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That's a foul ball

December 22, 2007

TIM RUTTEN hits bottom trying to pin the blame for baseball's descent into drugs partly on fans ["Baseball's Shame Is Our Shame Too," Dec. 15]. Such a disingenuous, unsubstantiated, blanket accusation undermines his pretense to accurate analysis. I wished Barry Bonds success, but I didn't drool over it, and if there's anything I shrug off it's the honesty of corporate sports and its equally compromised, hype-happy journalists.

Rutten rightfully decried sports journalists too enmeshed in their beats to practice honest journalism; too bad he didn't continue the thought and admit his profession's far more egregious role in the appalling, perhaps irreversible disintegration of our democracy.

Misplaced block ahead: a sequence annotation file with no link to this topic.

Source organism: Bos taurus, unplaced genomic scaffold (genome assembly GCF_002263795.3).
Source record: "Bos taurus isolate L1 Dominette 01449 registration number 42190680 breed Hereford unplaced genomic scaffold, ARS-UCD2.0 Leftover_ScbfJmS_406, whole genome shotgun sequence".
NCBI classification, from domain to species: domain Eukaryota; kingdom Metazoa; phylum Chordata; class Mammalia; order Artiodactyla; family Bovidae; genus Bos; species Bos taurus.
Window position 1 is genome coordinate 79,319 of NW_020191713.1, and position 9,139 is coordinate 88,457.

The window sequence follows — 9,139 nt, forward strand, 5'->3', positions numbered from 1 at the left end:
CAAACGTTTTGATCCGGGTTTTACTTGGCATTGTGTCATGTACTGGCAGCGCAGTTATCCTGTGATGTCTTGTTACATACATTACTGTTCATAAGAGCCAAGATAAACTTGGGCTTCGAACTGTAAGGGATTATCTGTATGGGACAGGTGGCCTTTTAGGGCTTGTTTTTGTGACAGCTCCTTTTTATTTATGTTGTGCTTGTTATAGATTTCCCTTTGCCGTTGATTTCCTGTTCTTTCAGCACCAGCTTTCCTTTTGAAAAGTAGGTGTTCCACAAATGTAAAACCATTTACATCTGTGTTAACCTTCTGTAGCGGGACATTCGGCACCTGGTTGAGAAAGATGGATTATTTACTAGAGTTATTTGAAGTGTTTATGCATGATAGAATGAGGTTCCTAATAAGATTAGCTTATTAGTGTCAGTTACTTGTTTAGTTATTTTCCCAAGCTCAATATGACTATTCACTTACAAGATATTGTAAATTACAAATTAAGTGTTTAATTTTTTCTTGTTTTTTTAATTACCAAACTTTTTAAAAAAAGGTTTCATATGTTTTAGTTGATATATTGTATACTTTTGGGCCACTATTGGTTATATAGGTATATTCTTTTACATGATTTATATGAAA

William LeGro

Los Angeles


RUTTEN writes, "All that was required to collect was a willingness to turn a blind eye to the fact the money came from letting athletes cripple and kill themselves. Alcohol and drugs always have been a part of professional sports, but the latter usually were confined to painkillers, occasional amphetamines and quack hangover cures."

Seems Rutten is downplaying alcohol in order to overplay performance-enhancing drugs.

When "athletes cripple and kill themselves," you usually find alcohol as the source. From Babe Ruth to Mickey Mantle to Josh Hamilton, the list of ballplayers harmed from the abuse of alcohol is indeed long. To downplay this so the spotlight is brighter on the performance-enhancing drugs issue doesn't speak well for someone critiquing the way media covers the issue.

R.L. Root


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